So far, the players have presented four full shows: Exit Laughing, The Savannah Sipping Society, Vintage Hitchcock: A Live Radio Play and Little Women. Their next show will be Deathtrap, opening May 24, a self-aware comedy thriller that was nominated for four Tony Awards in 1978.
But the Rialto Players are not the only folks who utilize the Rialto space. Lisa Steele says the very first show ever to be performed in the new Rialto was a Fremont Civic Theatre production of A Bad Year for Tomatoes. They took the stage immediately after the ceiling went in. “We just hit the ground running, didn’t we?” Lisa says with a laugh.
The Rialto has also hosted two years of Fremont County Has Talent, a county-wide talent show that draws huge crowds, plus fundraiser dinners like the recent Rescue Runway, a dog fashion show supporting the Humane Society of Fremont County.
All this has brought life back into a space that once looked as though it would never again play its intended role in the community.
- Finally the Rialto is hosting consistent theater productions again.
So, yes, when you walk into the Rialto theater, you can imagine what it might have looked like in its heyday, but you don’t need to, and you may not even want to. Because this isn’t a 1920s opera house or a silent film movie theater. It’s something new and beautiful emerging from Florence’s historic downtown, creating its own identity with a century of history behind it.
“I think once it’s all done, and once we’ve got the attraction of not just Florence but the outlying communities — Pueblo, Colorado Springs, Salida, Westcliffe, all of that — once they know that they can come here and have an enjoyable evening ... I don’t see a problem in the place maintaining itself and maybe even profiting,” Wilkins says. He acknowledges, as all members of FACT do, that it will take a long time to put in the work, but this project has been ongoing for decades for a reason: No one is willing to let the Rialto slip away from them again.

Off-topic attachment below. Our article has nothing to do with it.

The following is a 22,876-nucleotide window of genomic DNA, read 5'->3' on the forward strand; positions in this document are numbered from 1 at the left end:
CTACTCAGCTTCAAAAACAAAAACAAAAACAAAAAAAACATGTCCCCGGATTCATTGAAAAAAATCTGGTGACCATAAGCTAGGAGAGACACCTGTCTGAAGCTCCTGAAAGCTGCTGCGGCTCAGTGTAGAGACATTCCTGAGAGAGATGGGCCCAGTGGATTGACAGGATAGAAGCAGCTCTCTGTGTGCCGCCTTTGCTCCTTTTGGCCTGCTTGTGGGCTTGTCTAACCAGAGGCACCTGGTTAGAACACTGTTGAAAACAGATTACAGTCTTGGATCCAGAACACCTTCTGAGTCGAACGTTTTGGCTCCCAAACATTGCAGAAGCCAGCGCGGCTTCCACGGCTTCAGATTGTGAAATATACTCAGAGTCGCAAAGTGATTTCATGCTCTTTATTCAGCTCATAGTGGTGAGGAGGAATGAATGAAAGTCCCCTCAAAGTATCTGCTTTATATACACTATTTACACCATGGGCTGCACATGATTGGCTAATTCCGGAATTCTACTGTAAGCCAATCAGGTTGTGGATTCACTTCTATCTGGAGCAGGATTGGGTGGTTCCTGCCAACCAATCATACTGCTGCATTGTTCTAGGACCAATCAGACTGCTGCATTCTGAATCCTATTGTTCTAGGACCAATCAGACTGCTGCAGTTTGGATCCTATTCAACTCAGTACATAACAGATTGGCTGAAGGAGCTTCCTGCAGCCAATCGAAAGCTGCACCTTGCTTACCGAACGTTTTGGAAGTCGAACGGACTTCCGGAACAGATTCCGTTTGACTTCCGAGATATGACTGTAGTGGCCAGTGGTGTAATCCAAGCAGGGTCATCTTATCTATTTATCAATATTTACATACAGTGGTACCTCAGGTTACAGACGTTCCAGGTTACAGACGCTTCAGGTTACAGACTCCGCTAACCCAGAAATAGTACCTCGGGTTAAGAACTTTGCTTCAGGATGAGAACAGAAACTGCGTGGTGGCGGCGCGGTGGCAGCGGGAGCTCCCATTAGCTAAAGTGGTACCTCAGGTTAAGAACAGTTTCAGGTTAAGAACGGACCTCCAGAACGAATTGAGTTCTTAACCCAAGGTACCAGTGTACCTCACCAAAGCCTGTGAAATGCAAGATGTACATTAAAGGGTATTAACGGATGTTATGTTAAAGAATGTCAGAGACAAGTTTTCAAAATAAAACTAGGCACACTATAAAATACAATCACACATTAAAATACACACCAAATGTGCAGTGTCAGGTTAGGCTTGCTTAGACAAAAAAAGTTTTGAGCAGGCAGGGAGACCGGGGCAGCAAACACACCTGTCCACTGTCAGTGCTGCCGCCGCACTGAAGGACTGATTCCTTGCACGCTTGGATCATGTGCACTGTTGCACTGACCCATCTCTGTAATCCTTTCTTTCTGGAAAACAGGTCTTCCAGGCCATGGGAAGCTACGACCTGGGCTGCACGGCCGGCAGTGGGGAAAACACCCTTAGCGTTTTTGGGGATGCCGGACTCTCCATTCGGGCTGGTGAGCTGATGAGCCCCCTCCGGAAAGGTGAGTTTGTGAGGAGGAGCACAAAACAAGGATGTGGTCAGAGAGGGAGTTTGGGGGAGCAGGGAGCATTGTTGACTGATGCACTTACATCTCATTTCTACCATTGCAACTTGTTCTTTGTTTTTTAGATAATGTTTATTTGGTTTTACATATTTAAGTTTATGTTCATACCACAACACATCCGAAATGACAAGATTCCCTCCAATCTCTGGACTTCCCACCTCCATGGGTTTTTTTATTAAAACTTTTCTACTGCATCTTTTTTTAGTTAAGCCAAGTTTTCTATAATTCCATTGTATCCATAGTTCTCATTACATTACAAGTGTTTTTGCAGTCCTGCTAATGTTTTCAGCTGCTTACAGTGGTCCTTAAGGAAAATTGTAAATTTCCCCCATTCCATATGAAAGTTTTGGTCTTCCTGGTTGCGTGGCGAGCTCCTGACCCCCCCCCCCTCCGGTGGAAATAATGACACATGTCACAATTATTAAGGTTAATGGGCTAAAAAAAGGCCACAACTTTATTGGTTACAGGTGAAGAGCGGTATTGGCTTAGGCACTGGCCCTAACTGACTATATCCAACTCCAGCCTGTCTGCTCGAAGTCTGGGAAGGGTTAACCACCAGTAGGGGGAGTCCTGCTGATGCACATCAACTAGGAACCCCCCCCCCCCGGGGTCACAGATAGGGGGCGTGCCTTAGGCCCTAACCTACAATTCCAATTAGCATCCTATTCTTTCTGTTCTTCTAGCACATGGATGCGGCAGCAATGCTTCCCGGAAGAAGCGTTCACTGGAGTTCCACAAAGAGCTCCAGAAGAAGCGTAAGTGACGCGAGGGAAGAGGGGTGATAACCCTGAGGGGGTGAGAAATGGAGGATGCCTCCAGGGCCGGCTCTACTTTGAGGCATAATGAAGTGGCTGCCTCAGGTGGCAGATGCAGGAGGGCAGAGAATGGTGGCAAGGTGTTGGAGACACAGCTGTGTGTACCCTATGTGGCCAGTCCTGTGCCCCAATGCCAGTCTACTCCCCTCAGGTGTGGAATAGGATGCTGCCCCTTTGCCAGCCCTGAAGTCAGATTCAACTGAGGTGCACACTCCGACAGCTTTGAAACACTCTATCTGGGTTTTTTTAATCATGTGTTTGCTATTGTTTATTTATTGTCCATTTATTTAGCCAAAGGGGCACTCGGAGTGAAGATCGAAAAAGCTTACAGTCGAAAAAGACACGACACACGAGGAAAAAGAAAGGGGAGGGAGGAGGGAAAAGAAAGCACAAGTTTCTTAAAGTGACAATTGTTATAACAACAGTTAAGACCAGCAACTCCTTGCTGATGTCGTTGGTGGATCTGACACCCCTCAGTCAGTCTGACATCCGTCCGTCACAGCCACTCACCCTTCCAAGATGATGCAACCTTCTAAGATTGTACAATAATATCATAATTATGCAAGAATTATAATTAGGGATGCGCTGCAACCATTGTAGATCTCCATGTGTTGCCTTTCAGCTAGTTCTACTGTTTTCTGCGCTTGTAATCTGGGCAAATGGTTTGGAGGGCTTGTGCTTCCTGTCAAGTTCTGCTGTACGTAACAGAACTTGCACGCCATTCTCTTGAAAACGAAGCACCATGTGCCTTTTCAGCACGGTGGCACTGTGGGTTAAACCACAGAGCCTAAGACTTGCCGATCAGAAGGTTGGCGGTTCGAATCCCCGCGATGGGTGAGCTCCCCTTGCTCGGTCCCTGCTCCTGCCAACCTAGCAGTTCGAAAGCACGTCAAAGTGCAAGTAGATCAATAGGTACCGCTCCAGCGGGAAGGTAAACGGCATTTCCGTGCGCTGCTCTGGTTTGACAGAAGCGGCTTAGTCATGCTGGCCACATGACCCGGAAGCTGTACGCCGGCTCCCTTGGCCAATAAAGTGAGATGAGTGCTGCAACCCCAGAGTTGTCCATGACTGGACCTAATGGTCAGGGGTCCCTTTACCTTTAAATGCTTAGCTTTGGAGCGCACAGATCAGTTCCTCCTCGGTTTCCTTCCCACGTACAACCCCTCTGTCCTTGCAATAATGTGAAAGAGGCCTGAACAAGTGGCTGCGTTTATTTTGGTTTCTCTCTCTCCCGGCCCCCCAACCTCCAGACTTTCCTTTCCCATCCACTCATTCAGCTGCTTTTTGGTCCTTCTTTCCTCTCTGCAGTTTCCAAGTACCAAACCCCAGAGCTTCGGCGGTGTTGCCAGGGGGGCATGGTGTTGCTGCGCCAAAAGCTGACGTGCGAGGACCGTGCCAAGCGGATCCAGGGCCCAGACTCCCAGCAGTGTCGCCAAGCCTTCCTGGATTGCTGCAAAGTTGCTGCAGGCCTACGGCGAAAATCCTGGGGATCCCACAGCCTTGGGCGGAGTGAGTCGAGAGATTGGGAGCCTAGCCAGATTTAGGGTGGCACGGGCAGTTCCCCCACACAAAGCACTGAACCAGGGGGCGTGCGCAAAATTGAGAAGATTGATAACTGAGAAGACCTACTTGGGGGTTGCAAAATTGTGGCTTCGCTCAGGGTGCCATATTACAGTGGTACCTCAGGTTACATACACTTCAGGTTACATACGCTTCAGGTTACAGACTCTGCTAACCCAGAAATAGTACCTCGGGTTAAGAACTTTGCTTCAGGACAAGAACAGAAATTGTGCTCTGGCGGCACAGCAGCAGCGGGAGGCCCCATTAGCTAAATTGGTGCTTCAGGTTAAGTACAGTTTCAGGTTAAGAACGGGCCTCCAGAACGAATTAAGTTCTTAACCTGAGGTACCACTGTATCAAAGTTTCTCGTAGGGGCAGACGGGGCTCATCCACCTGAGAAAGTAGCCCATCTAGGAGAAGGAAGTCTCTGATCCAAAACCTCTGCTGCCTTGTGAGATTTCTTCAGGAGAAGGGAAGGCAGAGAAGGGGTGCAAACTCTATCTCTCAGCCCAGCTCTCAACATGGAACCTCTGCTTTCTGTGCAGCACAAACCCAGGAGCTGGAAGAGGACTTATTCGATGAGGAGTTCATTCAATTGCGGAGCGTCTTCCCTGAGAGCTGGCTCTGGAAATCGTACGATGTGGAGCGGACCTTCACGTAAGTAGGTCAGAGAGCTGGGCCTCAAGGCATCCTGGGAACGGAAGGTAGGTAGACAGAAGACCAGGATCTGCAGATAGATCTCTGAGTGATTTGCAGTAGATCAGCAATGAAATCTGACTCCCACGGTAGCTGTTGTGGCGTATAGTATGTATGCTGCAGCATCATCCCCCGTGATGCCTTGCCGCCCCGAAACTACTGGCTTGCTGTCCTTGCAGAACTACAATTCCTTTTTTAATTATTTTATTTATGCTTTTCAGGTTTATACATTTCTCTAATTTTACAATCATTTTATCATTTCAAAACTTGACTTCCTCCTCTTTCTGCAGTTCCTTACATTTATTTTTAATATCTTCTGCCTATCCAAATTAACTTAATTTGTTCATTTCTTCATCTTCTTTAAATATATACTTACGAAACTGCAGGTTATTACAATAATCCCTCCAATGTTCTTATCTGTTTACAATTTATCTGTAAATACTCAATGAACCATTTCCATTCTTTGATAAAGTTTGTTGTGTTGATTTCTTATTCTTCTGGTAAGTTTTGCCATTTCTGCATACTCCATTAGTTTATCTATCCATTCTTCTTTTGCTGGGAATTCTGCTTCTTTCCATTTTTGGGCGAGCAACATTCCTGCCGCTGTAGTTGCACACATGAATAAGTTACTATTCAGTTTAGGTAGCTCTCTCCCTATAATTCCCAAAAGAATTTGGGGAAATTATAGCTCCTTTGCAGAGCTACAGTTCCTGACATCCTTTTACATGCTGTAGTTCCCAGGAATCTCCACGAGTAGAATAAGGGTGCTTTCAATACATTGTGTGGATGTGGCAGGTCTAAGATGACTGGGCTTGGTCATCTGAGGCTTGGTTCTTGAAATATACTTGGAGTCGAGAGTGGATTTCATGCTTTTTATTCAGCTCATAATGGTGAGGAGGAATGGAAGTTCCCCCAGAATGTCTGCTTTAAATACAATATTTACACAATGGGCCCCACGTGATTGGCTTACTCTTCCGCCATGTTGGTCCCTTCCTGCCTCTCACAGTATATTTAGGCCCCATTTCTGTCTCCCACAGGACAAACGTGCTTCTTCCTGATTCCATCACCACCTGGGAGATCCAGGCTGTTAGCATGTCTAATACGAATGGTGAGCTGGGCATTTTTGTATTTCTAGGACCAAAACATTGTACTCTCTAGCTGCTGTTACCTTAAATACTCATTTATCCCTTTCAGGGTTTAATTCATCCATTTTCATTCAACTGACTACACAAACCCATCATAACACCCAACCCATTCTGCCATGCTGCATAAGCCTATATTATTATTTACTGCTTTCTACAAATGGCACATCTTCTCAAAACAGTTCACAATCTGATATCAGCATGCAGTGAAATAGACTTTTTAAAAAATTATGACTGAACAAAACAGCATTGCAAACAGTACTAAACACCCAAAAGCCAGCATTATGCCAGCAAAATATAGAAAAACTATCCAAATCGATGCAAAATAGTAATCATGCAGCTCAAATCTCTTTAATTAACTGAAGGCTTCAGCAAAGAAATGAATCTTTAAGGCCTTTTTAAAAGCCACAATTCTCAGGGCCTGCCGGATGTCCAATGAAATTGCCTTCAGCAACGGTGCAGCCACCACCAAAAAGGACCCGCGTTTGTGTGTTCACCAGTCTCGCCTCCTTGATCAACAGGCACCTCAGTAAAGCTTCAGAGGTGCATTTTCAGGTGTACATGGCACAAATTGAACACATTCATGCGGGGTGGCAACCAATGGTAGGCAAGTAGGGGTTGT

Each volunteer who puts time into the Rialto does so for passion’s sake. For Wilkins, a passion for theater; for Lisa and Steve Steele, a passion for art, expressed through their own work as professional artists and in their volunteer efforts. For the city itself, it’s a passion for the history and future of Florence. A transformation like this couldn’t happen without the full range of support, and the full application of that passion.
The Rialto will never be fully “restored” in the official meaning of the term. To restore it would be, in a way, to condemn it once again. “If they had wanted to do a ‘restoration’ then we wouldn’t have the handicapped chairs,” Wilkins says. “We wouldn’t have the exit doors or the lights, and we wouldn’t be able to have people here. You could have people come in look, and leave.”
By “renovating” rather than “restoring,” the Rialto won’t just live on as a gilded museum, a monument to the past. In committing to making the space usable once again, FACT and the community of Florence have ensured that the Rialto’s purpose remains intact: To entertain, to educate and to provide an artistic home for the performers of Fremont County.
“People love art,” says Lisa Steele. “It doesn’t matter what it looks like. And it doesn’t matter if it’s like [high] art, or if it’s just something that people do because they love to do it. And someday we’ll have [high] art, but for now this is just the glue that holds everything together here: The volunteers and the community.”